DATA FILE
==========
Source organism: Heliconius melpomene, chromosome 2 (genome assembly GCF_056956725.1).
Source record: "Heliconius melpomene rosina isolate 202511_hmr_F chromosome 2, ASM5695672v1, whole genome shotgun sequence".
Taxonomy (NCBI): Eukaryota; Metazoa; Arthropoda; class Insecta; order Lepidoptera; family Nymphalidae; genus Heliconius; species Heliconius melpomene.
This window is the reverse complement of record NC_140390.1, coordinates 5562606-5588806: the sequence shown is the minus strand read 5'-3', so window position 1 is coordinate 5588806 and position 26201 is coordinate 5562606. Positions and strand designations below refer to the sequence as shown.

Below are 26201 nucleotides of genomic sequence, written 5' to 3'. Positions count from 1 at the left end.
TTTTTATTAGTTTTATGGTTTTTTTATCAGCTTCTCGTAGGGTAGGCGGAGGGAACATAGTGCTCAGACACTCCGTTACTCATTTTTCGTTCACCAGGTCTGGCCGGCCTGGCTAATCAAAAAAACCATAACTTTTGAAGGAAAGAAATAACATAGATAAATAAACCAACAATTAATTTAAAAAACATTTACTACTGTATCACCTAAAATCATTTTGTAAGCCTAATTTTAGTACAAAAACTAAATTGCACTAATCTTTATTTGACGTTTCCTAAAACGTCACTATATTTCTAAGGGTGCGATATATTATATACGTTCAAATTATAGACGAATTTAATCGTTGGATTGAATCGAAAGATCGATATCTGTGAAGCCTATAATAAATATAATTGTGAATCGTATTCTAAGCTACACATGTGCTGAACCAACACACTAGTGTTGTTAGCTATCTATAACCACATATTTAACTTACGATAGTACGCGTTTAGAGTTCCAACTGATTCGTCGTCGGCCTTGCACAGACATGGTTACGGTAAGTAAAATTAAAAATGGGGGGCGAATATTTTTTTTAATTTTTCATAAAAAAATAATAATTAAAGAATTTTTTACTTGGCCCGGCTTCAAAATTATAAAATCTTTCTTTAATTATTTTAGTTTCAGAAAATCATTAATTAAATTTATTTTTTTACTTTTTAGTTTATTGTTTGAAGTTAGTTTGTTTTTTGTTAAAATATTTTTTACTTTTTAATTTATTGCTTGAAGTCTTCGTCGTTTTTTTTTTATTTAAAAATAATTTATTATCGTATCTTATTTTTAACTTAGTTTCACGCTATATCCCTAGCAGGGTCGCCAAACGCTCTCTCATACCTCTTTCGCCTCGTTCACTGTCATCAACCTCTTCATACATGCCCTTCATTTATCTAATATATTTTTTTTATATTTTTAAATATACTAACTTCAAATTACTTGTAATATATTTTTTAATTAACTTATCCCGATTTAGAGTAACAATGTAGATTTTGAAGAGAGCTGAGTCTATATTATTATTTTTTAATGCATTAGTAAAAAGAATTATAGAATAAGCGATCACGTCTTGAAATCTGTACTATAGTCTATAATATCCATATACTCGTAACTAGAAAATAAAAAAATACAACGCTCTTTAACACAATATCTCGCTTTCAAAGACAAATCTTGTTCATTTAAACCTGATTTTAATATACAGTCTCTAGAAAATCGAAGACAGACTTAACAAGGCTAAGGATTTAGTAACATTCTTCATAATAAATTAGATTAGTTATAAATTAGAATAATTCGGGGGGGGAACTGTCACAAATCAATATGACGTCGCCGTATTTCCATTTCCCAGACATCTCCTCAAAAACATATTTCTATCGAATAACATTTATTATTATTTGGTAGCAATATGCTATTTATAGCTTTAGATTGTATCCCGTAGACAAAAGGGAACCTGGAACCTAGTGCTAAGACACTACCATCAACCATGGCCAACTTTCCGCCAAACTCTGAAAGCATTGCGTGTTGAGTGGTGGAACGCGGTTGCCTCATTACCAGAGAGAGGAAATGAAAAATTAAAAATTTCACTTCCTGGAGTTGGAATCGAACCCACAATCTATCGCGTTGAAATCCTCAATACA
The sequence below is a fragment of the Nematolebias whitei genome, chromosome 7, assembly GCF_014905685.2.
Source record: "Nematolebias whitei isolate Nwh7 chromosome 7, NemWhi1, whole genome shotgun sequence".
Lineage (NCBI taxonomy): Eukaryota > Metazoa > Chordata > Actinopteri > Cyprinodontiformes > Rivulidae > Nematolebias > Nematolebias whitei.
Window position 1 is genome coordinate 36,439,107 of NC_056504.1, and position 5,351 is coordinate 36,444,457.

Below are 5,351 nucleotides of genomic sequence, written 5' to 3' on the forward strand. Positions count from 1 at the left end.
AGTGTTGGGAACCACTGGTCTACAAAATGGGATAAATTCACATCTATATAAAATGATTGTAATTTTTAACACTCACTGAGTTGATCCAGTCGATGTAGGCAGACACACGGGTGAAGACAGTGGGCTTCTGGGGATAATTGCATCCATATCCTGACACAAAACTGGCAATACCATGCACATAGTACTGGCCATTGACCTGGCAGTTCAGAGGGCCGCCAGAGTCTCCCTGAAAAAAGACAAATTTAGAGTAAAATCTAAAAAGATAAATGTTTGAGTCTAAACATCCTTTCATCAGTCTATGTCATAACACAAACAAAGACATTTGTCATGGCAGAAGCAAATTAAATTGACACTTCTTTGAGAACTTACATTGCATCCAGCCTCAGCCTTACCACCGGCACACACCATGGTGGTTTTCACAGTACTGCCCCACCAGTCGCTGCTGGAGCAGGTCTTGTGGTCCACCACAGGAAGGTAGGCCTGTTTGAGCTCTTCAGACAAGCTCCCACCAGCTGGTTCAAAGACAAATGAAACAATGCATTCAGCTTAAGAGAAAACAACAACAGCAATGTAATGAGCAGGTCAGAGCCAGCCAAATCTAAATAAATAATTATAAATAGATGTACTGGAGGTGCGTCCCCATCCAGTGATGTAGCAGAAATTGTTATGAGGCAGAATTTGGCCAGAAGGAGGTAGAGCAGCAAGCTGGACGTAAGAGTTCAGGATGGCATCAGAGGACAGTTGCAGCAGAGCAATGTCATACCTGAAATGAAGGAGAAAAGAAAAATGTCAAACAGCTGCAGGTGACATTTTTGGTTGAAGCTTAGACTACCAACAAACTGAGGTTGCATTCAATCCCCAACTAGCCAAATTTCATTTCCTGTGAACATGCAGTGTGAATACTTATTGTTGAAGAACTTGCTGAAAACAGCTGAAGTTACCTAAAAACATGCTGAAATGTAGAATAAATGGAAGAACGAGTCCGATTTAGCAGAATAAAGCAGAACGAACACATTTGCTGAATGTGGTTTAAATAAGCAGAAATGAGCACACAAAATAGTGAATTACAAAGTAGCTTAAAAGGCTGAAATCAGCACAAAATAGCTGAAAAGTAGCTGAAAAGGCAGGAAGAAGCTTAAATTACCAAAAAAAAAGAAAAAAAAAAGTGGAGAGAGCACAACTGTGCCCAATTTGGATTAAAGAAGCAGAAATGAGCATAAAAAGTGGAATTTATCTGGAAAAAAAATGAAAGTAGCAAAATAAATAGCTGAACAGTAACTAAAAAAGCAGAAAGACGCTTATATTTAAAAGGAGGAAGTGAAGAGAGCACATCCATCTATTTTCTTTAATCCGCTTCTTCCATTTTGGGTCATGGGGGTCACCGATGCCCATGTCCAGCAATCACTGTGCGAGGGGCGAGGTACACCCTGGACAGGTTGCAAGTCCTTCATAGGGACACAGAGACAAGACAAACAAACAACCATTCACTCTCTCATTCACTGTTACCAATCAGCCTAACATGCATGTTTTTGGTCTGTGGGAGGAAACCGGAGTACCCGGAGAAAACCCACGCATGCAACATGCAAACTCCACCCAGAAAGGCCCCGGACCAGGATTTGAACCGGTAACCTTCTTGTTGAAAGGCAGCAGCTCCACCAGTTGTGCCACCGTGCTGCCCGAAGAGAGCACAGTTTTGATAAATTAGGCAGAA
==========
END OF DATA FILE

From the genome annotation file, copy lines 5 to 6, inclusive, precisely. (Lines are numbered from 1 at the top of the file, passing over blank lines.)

Below are 26201 nucleotides of genomic sequence, written 5' to 3'. Positions count from 1 at the left end.
TTTTTATTAGTTTTATGGTTTTTTTATCAGCTTCTCGTAGGGTAGGCGGAGGGAACATAGTGCTCAGACACTCCGTTACTCATTTTTCGTTCACCAGGTCTGGCCGGCCTGGCTAATCAAAAAAACCATAACTTTTGAAGGAAAGAAATAACATAGATAAATAAACCAACAATTAATTTAAAAAACATTTACTACTGTATCACCTAAAATCATTTTGTAAGCCTAATTTTAGTACAAAAACTAAATTGCACTAATCTTTATTTGACGTTTCCTAAAACGTCACTATATTTCTAAGGGTGCGATATATTATATACGTTCAAATTATAGACGAATTTAATCGTTGGATTGAATCGAAAGATCGATATCTGTGAAGCCTATAATAAATATAATTGTGAATCGTATTCTAAGCTACACATGTGCTGAACCAACACACTAGTGTTGTTAGCTATCTATAACCACATATTTAACTTACGATAGTACGCGTTTAGAGTTCCAACTGATTCGTCGTCGGCCTTGCACAGACATGGTTACGGTAAGTAAAATTAAAAATGGGGGGCGAATATTTTTTTTAATTTTTCATAAAAAAATAATAATTAAAGAATTTTTTACTTGGCCCGGCTTCAAAATTATAAAATCTTTCTTTAATTATTTTAGTTTCAGAAAATCATTAATTAAATTTATTTTTTTACTTTTTAGTTTATTGTTTGAAGTTAGTTTGTTTTTTGTTAAAATATTTTTTACTTTTTAATTTATTGCTTGAAGTCTTCGTCGTTTTTTTTTTATTTAAAAATAATTTATTATCGTATCTTATTTTTAACTTAGTTTCACGCTATATCCCTAGCAGGGTCGCCAAACGCTCTCTCATACCTCTTTCGCCTCGTTCACTGTCATCAACCTCTTCATACATGCCCTTCATTTATCTAATATATTTTTTTTATATTTTTAAATATACTAACTTCAAATTACTTGTAATATATTTTTTAATTAACTTATCCCGATTTAGAGTAACAATGTAGATTTTGAAGAGAGCTGAGTCTATATTATTATTTTTTAATGCATTAGTAAAAAGAATTATAGAATAAGCGATCACGTCTTGAAATCTGTACTATAGTCTATAATATCCATATACTCGTAACTAGAAAATAAAAAAATACAACGCTCTTTAACACAATATCTCGCTTTCAAAGACAAATCTTGTTCATTTAAACCTGATTTTAATATACAGTCTCTAGAAAATCGAAGACAGACTTAACAAGGCTAAGGATTTAGTAACATTCTTCATAATAAATTAGATTAGTTATAAATTAGAATAATTCGGGGGGGGAACTGTCACAAATCAATATGACGTCGCCGTATTTCCATTTCCCAGACATCTCCTCAAAAACATATTTCTATCGAATAACATTTATTATTATTTGGTAGCAATATGCTATTTATAGCTTTAGATTGTATCCCGTAGACAAAAGGGAACCTGGAACCTAGTGCTAAGACACTACCATCAACCATGGCCAACTTTCCGCCAAACTCTGAAAGCATTGCGTGTTGAGTGGTGGAACGCGGTTGCCTCATTACCAGAGAGAGGAAATGAAAAATTAAAAATTTCACTTCCTGGAGTTGGAATCGAACCCACAATCTATCGCGTTGAAATCCTCAATACA